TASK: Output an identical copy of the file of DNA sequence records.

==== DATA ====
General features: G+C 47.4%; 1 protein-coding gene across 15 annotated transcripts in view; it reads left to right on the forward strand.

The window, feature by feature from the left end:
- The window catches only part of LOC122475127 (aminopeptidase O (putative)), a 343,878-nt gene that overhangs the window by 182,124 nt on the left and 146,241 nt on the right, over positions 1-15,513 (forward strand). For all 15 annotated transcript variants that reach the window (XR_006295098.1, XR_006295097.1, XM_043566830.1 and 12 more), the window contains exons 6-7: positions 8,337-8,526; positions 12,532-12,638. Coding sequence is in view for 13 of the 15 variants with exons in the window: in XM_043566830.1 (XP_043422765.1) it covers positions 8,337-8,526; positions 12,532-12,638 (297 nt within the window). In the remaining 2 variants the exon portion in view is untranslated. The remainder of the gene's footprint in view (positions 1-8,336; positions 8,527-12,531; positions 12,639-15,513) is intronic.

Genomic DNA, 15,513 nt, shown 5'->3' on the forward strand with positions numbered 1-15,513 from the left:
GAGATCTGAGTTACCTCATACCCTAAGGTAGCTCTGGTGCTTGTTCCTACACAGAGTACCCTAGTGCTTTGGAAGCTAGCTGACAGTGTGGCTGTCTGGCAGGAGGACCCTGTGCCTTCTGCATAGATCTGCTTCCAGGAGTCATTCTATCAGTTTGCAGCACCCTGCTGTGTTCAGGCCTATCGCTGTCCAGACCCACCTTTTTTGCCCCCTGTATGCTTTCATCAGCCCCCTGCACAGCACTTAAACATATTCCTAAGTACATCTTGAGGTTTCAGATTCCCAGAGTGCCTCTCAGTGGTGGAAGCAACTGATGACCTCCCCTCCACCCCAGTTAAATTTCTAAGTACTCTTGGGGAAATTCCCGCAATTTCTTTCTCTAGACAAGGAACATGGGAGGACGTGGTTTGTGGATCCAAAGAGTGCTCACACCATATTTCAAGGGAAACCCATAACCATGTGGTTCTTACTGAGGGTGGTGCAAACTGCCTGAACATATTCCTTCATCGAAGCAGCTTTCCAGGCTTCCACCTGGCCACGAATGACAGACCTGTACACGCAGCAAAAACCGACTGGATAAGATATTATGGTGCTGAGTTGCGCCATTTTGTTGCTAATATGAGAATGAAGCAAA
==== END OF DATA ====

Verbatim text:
General features: G+C 47.4%; 1 protein-coding gene across 15 annotated transcripts in view; it reads left to right on the forward strand.

The window, feature by feature from the left end:
- The window catches only part of LOC122475127 (aminopeptidase O (putative)), a 343,878-nt gene that overhangs the window by 182,124 nt on the left and 146,241 nt on the right, over positions 1-15,513 (forward strand). For all 15 annotated transcript variants that reach the window (XR_006295098.1, XR_006295097.1, XM_043566830.1 and 12 more), the window contains exons 6-7: positions 8,337-8,526; positions 12,532-12,638. Coding sequence is in view for 13 of the 15 variants with exons in the window: in XM_043566830.1 (XP_043422765.1) it covers positions 8,337-8,526; positions 12,532-12,638 (297 nt within the window). In the remaining 2 variants the exon portion in view is untranslated. The remainder of the gene's footprint in view (positions 1-8,336; positions 8,527-12,531; positions 12,639-15,513) is intronic.

Genomic DNA, 15,513 nt, shown 5'->3' on the forward strand with positions numbered 1-15,513 from the left:
GAGATCTGAGTTACCTCATACCCTAAGGTAGCTCTGGTGCTTGTTCCTACACAGAGTACCCTAGTGCTTTGGAAGCTAGCTGACAGTGTGGCTGTCTGGCAGGAGGACCCTGTGCCTTCTGCATAGATCTGCTTCCAGGAGTCATTCTATCAGTTTGCAGCACCCTGCTGTGTTCAGGCCTATCGCTGTCCAGACCCACCTTTTTTGCCCCCTGTATGCTTTCATCAGCCCCCTGCACAGCACTTAAACATATTCCTAAGTACATCTTGAGGTTTCAGATTCCCAGAGTGCCTCTCAGTGGTGGAAGCAACTGATGACCTCCCCTCCACCCCAGTTAAATTTCTAAGTACTCTTGGGGAAATTCCCGCAATTTCTTTCTCTAGACAAGGAACATGGGAGGACGTGGTTTGTGGATCCAAAGAGTGCTCACACCATATTTCAAGGGAAACCCATAACCATGTGGTTCTTACTGAGGGTGGTGCAAACTGCCTGAACATATTCCTTCATCGAAGCAGCTTTCCAGGCTTCCACCTGGCCACGAATGACAGACCTGTACACGCAGCAAAAACCGACTGGATAAGATATTATGGTGCTGAGTTGCGCCATTTTGTTGCTAATATGAGAATGAAGCAAA